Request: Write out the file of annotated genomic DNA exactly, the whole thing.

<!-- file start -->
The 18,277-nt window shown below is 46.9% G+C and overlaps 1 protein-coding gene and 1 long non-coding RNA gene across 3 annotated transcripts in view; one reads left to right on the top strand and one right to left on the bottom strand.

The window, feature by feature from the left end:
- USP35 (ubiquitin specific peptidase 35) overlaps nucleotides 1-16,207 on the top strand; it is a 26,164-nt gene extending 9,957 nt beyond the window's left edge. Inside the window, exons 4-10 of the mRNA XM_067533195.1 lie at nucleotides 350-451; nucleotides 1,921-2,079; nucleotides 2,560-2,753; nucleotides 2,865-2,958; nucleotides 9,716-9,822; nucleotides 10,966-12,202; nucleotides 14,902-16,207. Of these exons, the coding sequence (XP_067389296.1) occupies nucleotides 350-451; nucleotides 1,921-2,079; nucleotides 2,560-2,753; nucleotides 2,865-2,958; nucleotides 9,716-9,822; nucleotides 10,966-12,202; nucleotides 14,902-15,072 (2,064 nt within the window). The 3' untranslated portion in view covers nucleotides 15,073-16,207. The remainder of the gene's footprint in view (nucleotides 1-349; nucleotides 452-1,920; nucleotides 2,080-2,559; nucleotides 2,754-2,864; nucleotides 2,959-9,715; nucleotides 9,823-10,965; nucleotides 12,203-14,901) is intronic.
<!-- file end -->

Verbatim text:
The 18,277-nt window shown below is 46.9% G+C and overlaps 1 protein-coding gene and 1 long non-coding RNA gene across 3 annotated transcripts in view; one reads left to right on the top strand and one right to left on the bottom strand.

The window, feature by feature from the left end:
- USP35 (ubiquitin specific peptidase 35) overlaps nucleotides 1-16,207 on the top strand; it is a 26,164-nt gene extending 9,957 nt beyond the window's left edge. Inside the window, exons 4-10 of the mRNA XM_067533195.1 lie at nucleotides 350-451; nucleotides 1,921-2,079; nucleotides 2,560-2,753; nucleotides 2,865-2,958; nucleotides 9,716-9,822; nucleotides 10,966-12,202; nucleotides 14,902-16,207. Of these exons, the coding sequence (XP_067389296.1) occupies nucleotides 350-451; nucleotides 1,921-2,079; nucleotides 2,560-2,753; nucleotides 2,865-2,958; nucleotides 9,716-9,822; nucleotides 10,966-12,202; nucleotides 14,902-15,072 (2,064 nt within the window). The 3' untranslated portion in view covers nucleotides 15,073-16,207. The remainder of the gene's footprint in view (nucleotides 1-349; nucleotides 452-1,920; nucleotides 2,080-2,559; nucleotides 2,754-2,864; nucleotides 2,959-9,715; nucleotides 9,823-10,965; nucleotides 12,203-14,901) is intronic.